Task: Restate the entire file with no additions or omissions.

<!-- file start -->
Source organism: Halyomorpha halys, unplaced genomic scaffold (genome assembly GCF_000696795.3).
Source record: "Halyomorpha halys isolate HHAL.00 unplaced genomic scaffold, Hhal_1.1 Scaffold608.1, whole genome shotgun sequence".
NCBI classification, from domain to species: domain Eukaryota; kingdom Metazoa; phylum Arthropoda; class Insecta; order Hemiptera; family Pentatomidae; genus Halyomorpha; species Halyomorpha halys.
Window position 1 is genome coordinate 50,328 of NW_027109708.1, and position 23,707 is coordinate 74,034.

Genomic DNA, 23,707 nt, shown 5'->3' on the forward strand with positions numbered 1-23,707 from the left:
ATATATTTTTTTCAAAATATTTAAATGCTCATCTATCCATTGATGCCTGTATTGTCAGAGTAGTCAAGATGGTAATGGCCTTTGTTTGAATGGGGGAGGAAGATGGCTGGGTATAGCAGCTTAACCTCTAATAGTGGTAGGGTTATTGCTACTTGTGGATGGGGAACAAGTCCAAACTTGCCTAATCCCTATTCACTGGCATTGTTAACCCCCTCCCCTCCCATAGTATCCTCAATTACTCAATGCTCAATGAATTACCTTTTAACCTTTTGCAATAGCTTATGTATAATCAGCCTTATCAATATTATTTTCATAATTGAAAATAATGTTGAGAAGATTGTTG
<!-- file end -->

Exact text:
Source organism: Halyomorpha halys, unplaced genomic scaffold (genome assembly GCF_000696795.3).
Source record: "Halyomorpha halys isolate HHAL.00 unplaced genomic scaffold, Hhal_1.1 Scaffold608.1, whole genome shotgun sequence".
NCBI classification, from domain to species: domain Eukaryota; kingdom Metazoa; phylum Arthropoda; class Insecta; order Hemiptera; family Pentatomidae; genus Halyomorpha; species Halyomorpha halys.
Window position 1 is genome coordinate 50,328 of NW_027109708.1, and position 23,707 is coordinate 74,034.

Genomic DNA, 23,707 nt, shown 5'->3' on the forward strand with positions numbered 1-23,707 from the left:
ATATATTTTTTTCAAAATATTTAAATGCTCATCTATCCATTGATGCCTGTATTGTCAGAGTAGTCAAGATGGTAATGGCCTTTGTTTGAATGGGGGAGGAAGATGGCTGGGTATAGCAGCTTAACCTCTAATAGTGGTAGGGTTATTGCTACTTGTGGATGGGGAACAAGTCCAAACTTGCCTAATCCCTATTCACTGGCATTGTTAACCCCCTCCCCTCCCATAGTATCCTCAATTACTCAATGCTCAATGAATTACCTTTTAACCTTTTGCAATAGCTTATGTATAATCAGCCTTATCAATATTATTTTCATAATTGAAAATAATGTTGAGAAGATTGTTG